To help reach their weight loss goals, many people count the calories (or in the case of Weight Watchers, the points) that comprise the food they eat. On a personal note, doing this has proven helpful to me, especially when I take the effort to log said calories or points into a food journal or app. For me, it’s a way to hold myself accountable. After all, once I confess to having eaten a couple (or more) cups of brownie batter, I can’t pretend it didn’t happen.

With that said (or written), I’ve seen some strange things on food labels. For example, according to the nutrition facts, one-twentieth dry mix of a box of brownies contains 110 calories.

As aforementioned, I enjoy brownie batter. Indeed, I’d rather eat the batter than the brownies. (This is also true for most cookies and cakes.) But even a weirdo such as myself has never eaten dry brownie mix. I’ve never even considered opening a box, grabbing a spoon, and digging into the mix. Can you imagine how much water you’d have to drink to keep from suffocating on that stuff?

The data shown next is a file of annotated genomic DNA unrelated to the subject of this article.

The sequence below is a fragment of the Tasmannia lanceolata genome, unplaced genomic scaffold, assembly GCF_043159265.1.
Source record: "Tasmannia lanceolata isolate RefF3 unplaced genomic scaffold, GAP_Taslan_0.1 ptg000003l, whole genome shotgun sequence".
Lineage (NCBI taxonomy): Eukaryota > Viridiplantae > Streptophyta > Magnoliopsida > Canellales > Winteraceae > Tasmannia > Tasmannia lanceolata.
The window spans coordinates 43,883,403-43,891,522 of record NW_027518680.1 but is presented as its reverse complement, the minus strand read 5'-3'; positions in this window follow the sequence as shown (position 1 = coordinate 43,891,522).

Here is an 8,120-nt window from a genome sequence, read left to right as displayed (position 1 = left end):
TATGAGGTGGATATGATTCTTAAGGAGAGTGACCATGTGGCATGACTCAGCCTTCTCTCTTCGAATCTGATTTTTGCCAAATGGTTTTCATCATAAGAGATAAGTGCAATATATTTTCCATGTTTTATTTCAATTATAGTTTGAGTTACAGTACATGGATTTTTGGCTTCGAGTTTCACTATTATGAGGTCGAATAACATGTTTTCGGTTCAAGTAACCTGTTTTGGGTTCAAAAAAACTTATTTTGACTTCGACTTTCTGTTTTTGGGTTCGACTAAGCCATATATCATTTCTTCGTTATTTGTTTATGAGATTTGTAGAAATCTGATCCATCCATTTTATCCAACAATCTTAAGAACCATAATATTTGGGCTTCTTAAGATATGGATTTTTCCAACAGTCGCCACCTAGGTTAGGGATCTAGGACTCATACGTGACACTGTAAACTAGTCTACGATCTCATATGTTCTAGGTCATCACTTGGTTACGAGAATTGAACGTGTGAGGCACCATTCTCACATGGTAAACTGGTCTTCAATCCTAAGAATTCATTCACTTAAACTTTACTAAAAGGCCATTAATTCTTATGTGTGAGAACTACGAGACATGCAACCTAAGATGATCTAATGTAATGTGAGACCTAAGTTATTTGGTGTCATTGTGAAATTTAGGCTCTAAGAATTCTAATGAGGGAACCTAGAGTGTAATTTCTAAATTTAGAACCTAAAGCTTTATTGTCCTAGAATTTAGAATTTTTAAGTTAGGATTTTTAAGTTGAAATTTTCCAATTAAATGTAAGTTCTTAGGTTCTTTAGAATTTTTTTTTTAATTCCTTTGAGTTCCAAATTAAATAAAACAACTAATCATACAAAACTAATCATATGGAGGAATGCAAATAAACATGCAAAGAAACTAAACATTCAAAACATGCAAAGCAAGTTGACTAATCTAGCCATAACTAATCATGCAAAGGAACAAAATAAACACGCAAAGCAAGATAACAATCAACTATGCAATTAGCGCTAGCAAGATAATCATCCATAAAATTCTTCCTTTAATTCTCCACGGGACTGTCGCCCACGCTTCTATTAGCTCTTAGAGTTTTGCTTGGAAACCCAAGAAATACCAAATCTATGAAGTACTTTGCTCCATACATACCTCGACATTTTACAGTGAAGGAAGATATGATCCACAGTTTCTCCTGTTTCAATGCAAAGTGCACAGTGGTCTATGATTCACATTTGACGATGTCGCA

Speaking of dry ingredients, if you look on a box of pasta, you will find that the nutritional info is for uncooked noodles. When she was a child, my niece stuck a macaroni noodle up her nose. I’m also familiar with people who have fashioned art from macaroni. But I have never known anyone who (admitted to) having eaten uncooked pasta. Again, there is not enough water in the world to make that appetizing.

Speaking of water, if you look on a can of green beans, you will find that the nutritional label contains information for both drained and undrained beans. While I appreciate the green bean company for trying to be helpful, they’ve actually made calorie counting more confusing.

For starters, the serving sizes are different. That means I’m left to my own devices to figure out how many calories are in one-third of a cup of drained beans when the serving size is one-half cup. I’m assuming the company has an abacus and a food scale in their kitchen, so couldn’t they have done some more measuring and done the math for me?

What’s more, does anybody actually eat undrained beans? Granted, dining on beans that are swimming in water doesn’t sound as unappealing as snacking on dry brownie mix and uncooked pasta, but it’s close.

This post originally appeared in the Appalachian News-Express.